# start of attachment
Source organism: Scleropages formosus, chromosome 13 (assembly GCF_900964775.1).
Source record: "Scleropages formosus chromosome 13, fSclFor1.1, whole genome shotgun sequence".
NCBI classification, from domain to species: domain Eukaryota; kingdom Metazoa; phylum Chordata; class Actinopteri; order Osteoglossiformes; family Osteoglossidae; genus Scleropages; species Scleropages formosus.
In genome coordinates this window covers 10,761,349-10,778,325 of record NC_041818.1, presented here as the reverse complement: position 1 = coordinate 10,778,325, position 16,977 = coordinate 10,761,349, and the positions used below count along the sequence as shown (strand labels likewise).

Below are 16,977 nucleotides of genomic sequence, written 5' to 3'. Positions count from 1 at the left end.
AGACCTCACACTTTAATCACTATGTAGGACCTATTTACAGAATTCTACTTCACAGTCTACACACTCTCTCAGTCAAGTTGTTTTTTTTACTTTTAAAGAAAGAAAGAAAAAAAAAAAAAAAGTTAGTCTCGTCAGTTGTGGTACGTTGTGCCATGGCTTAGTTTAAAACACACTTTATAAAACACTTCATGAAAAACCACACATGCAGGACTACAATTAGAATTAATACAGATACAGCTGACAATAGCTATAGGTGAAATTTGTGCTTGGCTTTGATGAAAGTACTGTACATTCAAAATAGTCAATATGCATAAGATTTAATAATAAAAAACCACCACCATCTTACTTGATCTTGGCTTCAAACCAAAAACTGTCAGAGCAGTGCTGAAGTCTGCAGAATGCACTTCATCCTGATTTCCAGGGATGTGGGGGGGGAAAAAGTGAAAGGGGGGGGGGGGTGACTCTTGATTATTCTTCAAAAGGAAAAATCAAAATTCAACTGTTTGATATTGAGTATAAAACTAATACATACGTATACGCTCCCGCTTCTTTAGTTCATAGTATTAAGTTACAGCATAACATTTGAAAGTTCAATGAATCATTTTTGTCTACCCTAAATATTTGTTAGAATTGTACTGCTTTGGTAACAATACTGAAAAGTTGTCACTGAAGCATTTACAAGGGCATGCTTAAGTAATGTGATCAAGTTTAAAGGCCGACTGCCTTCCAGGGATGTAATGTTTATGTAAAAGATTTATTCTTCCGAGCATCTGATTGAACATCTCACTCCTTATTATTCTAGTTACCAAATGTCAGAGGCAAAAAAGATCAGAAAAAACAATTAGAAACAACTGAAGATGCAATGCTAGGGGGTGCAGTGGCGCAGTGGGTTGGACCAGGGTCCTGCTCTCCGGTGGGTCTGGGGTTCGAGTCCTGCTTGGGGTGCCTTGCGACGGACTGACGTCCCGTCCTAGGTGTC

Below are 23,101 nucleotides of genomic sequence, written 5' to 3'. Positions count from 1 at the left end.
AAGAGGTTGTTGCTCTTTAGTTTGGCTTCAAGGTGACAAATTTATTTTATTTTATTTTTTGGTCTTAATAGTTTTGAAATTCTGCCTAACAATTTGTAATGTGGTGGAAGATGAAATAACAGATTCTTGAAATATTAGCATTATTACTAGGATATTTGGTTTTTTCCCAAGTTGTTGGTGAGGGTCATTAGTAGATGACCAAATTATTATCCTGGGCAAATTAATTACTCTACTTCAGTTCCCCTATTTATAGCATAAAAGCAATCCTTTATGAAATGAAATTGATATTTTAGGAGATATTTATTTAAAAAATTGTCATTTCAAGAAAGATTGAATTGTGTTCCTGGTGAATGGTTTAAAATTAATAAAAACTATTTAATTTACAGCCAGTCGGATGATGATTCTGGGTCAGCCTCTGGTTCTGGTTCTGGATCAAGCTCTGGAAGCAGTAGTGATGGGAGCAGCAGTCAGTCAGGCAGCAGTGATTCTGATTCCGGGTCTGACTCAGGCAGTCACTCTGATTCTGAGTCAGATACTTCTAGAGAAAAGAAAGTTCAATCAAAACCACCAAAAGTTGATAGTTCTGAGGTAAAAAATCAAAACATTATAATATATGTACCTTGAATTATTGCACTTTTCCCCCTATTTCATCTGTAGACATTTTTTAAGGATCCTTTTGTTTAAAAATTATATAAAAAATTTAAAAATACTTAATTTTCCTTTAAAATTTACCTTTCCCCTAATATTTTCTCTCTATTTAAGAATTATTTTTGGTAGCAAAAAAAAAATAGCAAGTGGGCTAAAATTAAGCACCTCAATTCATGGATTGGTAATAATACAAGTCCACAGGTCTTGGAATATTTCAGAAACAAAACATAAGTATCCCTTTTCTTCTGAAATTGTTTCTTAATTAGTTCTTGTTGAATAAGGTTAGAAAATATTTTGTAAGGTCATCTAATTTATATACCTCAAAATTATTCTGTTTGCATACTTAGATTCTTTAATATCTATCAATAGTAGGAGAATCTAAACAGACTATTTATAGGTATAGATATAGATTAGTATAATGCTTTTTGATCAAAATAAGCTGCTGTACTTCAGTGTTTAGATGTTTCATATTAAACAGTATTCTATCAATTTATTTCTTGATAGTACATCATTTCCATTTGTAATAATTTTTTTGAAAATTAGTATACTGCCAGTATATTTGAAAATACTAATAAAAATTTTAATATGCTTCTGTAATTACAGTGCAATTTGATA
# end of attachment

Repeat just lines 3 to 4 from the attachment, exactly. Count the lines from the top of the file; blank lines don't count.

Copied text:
NCBI classification, from domain to species: domain Eukaryota; kingdom Metazoa; phylum Chordata; class Actinopteri; order Osteoglossiformes; family Osteoglossidae; genus Scleropages; species Scleropages formosus.
In genome coordinates this window covers 10,761,349-10,778,325 of record NC_041818.1, presented here as the reverse complement: position 1 = coordinate 10,778,325, position 16,977 = coordinate 10,761,349, and the positions used below count along the sequence as shown (strand labels likewise).